How to Manage Weeds in the Garden

Take advantage of modern research in weed biology to manage unwanted weeds without back breaking labour or environmentally unfriendly herbicides.

How to Manage Weeds in the Garden

The old saying ‘One year’s seed, seven years weeds’ is close to the truth. Always slash weeds before they reach the flowering stage. Make sure compost heaps are well constructed so that they reach sufficiently high temperatures (60°C) to kill weed seeds.

Weed seeds require light in order to germinate.

Minimise conventional digging which brings more weed seeds to the light and triggers another round of weed growth. Instead, use mulches wherever possible. Place a thick layer of light-excluding compost over garden beds and plant into the compost. Moist soil containing plenty of organic matter is constantly dug and enriched by large numbers of earthworms.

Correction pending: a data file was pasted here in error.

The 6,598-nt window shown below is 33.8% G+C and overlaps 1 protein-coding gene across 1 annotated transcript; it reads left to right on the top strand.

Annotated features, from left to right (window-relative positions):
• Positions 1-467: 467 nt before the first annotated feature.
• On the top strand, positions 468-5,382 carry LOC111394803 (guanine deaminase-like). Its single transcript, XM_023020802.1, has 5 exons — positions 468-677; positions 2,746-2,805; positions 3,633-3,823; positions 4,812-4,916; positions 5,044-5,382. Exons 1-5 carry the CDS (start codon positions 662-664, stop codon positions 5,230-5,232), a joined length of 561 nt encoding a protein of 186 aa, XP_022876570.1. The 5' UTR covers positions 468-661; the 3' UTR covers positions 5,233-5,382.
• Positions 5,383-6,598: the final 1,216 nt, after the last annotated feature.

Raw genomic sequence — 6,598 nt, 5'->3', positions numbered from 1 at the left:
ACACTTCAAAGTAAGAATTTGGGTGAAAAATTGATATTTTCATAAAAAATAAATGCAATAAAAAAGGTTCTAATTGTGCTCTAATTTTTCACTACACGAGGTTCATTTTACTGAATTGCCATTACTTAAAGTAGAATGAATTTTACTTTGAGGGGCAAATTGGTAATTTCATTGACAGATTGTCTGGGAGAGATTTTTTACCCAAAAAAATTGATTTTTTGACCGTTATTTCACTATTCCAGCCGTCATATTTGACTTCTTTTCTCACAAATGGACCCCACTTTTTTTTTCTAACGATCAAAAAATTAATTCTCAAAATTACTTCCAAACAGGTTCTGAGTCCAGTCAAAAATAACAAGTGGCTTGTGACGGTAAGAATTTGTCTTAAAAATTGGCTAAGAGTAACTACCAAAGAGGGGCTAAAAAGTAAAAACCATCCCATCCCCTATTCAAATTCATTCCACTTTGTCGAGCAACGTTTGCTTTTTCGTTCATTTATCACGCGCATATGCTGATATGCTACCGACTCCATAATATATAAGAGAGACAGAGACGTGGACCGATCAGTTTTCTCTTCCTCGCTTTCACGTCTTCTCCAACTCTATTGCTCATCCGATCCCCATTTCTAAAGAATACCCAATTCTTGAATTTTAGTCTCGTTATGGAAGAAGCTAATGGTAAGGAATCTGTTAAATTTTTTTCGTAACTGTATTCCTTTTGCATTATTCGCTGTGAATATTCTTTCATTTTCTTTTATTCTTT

No-dig gardens use light-excluding old carpeting, cardboard, or thick wadges of newspaper laid on the ground as a base on which to build a sandwich of hay, lucerne and compost. Just top up the layers annually for a virtually weed-free garden. Use a backyard landscaping idea from organic farmers and grow a dense cover crop such as annual rye, to act as a living mulch, suppressing weeds, contributing fertility, and retaining moisture. When ready to plant, simply spray with acetic acid herbicide.

Where a severe perennial weed infestation exists in a garden plot, cover the area with heavy black polythene, anchor securely around the sides, and leave for 12 months.